April 23, 2012
SEC Charges Former CalPERS CEO with Fraud
The SEC charged Federico R. Buenrostro, the former CEO of the California Public Employees' Retirement System (CalPERS), and his close personal friend, Alfred J.R. Villalobos, with scheming to defraud an investment firm into paying $20 million in fees to the friend's placement agent firms.
The SEC alleges that Buenrostro and Villalobos fabricated documents given to New York-based private equity firm Apollo Global Management. Those documents gave Apollo the false impression that CalPERS had reviewed and signed placement agent fee disclosure letters in accordance with its established procedures. In fact, Buenrostro and Villalobos intentionally bypassed those procedures to induce Apollo to pay placement agent fees to Villalobos's firms. The false letters bearing a fake CalPERS logo and Buenrostro's signature were provided to Apollo, which then went ahead with the payments.
According to the SEC's complaint, Apollo began requiring signed investor disclosure letters in 2007 from investors such as CalPERS before it would pay fees to a placement agent that assisted in raising funds. When ARVCO requested an investor disclosure letter from CalPERS's Investment Office to provide Apollo, it was informed that CalPERS's Legal Office had advised it not to sign a disclosure letter. ARVCO never again contacted CalPERS's Investment Office for an investor disclosure letter. Instead, according to the SEC, in January 2008, Villalobos instead fabricated a letter using a phony CalPERS logo. At Villalobos's request, Buenrostro then signed what appeared to be a CalPERS disclosure letter. Upon receipt of the fake disclosure letter for Apollo Fund VII, Apollo paid ARVCO about $3.5 million in placement agent fees. The SEC alleges that Villalobos and Buenrostro created false CalPERS disclosure letters for at least four more Apollo funds under similarly suspicious circumstances.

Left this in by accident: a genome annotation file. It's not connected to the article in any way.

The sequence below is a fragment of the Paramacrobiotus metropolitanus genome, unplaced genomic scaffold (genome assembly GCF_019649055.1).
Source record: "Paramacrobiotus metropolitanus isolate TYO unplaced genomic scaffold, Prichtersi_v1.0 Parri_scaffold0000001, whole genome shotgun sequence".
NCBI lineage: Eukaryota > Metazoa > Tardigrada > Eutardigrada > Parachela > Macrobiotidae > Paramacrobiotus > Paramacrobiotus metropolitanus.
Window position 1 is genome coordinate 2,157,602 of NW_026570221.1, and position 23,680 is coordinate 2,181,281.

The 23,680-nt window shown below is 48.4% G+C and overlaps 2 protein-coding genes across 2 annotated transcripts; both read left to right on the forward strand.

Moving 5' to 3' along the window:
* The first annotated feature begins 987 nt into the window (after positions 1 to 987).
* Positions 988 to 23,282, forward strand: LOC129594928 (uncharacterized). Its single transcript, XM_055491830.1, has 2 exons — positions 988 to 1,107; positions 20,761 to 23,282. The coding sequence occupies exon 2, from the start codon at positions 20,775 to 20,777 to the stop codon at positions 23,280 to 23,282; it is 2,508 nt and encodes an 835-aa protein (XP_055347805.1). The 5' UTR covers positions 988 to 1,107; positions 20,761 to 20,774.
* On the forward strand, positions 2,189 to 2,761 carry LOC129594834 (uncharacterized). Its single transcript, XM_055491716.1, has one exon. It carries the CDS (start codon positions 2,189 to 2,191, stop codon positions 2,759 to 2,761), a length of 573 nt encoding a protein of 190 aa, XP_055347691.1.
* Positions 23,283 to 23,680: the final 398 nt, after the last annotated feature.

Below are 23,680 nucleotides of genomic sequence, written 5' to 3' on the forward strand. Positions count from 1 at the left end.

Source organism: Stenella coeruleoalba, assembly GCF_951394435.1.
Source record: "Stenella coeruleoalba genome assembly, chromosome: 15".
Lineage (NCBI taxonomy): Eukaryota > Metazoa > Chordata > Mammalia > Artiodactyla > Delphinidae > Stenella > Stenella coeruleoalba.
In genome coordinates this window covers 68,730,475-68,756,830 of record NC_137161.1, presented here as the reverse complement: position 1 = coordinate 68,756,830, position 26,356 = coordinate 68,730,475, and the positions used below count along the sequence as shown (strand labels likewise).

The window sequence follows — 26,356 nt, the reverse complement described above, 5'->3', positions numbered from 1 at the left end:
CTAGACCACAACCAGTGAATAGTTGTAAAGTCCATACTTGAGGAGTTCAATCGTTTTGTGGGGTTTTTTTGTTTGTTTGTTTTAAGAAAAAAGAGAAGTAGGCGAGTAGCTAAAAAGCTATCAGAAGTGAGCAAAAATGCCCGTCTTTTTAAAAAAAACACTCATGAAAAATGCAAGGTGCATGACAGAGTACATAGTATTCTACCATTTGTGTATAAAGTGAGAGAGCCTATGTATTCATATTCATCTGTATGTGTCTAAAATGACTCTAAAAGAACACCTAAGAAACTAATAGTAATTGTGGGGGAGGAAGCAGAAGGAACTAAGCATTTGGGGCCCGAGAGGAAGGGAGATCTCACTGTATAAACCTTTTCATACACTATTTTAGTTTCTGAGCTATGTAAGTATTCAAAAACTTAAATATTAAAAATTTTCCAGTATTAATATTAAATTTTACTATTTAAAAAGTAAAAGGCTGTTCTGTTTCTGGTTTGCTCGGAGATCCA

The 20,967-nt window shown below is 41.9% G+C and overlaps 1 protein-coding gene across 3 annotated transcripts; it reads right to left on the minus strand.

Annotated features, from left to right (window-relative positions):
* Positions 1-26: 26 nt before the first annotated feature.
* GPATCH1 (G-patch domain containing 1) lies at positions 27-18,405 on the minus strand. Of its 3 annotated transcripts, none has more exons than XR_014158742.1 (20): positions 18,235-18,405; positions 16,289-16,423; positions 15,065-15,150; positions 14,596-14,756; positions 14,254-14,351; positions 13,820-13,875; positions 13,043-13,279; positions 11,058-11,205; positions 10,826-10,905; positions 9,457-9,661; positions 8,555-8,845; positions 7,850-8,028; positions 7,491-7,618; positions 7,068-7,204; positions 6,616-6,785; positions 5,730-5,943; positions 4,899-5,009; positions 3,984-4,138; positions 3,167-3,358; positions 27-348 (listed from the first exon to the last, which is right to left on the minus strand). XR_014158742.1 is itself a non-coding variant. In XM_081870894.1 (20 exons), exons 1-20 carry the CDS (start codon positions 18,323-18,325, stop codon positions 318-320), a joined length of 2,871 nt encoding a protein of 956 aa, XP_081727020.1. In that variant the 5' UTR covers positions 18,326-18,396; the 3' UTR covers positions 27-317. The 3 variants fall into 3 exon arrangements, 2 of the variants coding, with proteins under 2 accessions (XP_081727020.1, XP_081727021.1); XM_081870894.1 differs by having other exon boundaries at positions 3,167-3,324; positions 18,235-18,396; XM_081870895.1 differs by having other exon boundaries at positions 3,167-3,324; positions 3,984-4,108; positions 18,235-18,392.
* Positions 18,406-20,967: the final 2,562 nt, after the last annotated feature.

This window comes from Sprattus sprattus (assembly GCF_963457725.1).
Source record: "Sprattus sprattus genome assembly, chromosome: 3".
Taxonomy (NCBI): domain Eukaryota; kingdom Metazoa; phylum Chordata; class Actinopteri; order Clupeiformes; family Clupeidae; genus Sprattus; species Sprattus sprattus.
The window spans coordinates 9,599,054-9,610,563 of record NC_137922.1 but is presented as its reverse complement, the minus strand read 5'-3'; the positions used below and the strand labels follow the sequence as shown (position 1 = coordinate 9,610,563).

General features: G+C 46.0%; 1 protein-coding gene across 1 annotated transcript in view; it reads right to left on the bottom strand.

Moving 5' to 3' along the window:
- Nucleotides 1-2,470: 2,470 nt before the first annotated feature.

The SEC seeks an order requiring Buenrostro, Villalobos, and ARVCO to disgorge any ill-gotten gains, pay financial penalties, and be permanently enjoined from violating the antifraud provisions of the federal securities laws.
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